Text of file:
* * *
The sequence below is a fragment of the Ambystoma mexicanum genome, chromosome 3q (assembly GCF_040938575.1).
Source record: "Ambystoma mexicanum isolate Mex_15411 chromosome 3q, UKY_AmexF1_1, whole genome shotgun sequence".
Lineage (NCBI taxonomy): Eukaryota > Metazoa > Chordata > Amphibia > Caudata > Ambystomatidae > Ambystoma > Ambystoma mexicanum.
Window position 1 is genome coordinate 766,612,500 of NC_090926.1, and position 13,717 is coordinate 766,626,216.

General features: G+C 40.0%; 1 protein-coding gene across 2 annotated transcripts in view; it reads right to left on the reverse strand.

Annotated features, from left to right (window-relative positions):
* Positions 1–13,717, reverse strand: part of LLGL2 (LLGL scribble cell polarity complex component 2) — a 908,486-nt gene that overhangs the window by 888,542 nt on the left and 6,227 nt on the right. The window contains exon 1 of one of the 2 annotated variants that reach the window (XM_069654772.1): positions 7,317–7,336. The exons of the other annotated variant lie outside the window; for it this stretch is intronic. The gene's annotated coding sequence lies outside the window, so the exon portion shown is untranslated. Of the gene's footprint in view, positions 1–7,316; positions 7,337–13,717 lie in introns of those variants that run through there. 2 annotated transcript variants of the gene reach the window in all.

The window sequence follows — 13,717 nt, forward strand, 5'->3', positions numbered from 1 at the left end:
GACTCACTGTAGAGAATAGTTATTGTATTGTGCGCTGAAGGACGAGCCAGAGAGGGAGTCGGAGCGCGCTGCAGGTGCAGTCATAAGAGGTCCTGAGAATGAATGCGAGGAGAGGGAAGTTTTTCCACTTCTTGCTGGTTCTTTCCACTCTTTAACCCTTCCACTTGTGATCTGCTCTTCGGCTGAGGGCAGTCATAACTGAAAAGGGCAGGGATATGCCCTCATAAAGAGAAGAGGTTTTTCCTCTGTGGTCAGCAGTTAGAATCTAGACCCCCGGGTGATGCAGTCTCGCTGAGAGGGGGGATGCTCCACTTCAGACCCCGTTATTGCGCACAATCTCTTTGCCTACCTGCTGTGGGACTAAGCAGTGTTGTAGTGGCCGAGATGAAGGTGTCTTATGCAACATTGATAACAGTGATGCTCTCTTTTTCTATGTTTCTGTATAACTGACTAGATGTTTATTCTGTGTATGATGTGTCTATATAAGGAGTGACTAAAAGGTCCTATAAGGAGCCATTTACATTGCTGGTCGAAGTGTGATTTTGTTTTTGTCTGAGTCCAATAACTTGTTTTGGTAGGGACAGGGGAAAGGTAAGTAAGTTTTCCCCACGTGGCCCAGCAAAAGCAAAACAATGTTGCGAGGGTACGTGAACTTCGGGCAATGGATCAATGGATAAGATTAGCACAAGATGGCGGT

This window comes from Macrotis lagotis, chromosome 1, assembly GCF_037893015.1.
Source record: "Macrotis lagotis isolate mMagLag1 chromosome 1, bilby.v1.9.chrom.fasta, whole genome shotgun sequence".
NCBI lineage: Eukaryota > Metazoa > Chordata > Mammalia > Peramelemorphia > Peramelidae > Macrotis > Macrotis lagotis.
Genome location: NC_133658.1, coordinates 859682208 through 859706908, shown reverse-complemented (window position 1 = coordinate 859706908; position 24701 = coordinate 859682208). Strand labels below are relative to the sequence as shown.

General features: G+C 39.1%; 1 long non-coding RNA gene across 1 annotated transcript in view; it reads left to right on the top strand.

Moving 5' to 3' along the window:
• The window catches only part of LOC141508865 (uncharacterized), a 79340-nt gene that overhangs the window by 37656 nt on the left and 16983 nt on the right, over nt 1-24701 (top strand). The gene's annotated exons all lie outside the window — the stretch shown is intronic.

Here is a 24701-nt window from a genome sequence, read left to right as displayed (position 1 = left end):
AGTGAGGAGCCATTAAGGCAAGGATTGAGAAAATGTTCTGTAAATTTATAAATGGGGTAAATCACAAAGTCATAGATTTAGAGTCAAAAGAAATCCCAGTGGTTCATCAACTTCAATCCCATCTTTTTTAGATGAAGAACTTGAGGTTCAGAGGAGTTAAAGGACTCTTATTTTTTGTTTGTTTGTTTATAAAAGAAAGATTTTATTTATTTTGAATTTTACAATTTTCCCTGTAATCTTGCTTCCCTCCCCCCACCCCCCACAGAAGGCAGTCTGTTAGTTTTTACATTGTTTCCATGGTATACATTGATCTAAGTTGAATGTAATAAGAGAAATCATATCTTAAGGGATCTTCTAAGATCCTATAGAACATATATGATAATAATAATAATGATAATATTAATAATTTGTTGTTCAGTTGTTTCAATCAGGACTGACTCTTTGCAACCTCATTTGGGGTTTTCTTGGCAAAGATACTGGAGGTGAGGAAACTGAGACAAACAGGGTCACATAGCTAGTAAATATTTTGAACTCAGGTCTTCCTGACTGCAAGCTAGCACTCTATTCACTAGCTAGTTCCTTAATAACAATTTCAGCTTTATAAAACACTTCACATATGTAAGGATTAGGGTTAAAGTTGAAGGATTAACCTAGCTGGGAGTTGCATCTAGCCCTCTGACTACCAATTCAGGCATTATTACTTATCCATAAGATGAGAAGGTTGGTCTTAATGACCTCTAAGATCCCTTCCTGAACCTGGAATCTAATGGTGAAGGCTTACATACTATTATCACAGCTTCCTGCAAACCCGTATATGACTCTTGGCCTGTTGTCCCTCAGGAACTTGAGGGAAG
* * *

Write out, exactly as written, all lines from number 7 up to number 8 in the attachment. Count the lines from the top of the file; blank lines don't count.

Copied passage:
* Positions 1–13,717, reverse strand: part of LLGL2 (LLGL scribble cell polarity complex component 2) — a 908,486-nt gene that overhangs the window by 888,542 nt on the left and 6,227 nt on the right. The window contains exon 1 of one of the 2 annotated variants that reach the window (XM_069654772.1): positions 7,317–7,336. The exons of the other annotated variant lie outside the window; for it this stretch is intronic. The gene's annotated coding sequence lies outside the window, so the exon portion shown is untranslated. Of the gene's footprint in view, positions 1–7,316; positions 7,337–13,717 lie in introns of those variants that run through there. 2 annotated transcript variants of the gene reach the window in all.

The window sequence follows — 13,717 nt, forward strand, 5'->3', positions numbered from 1 at the left end: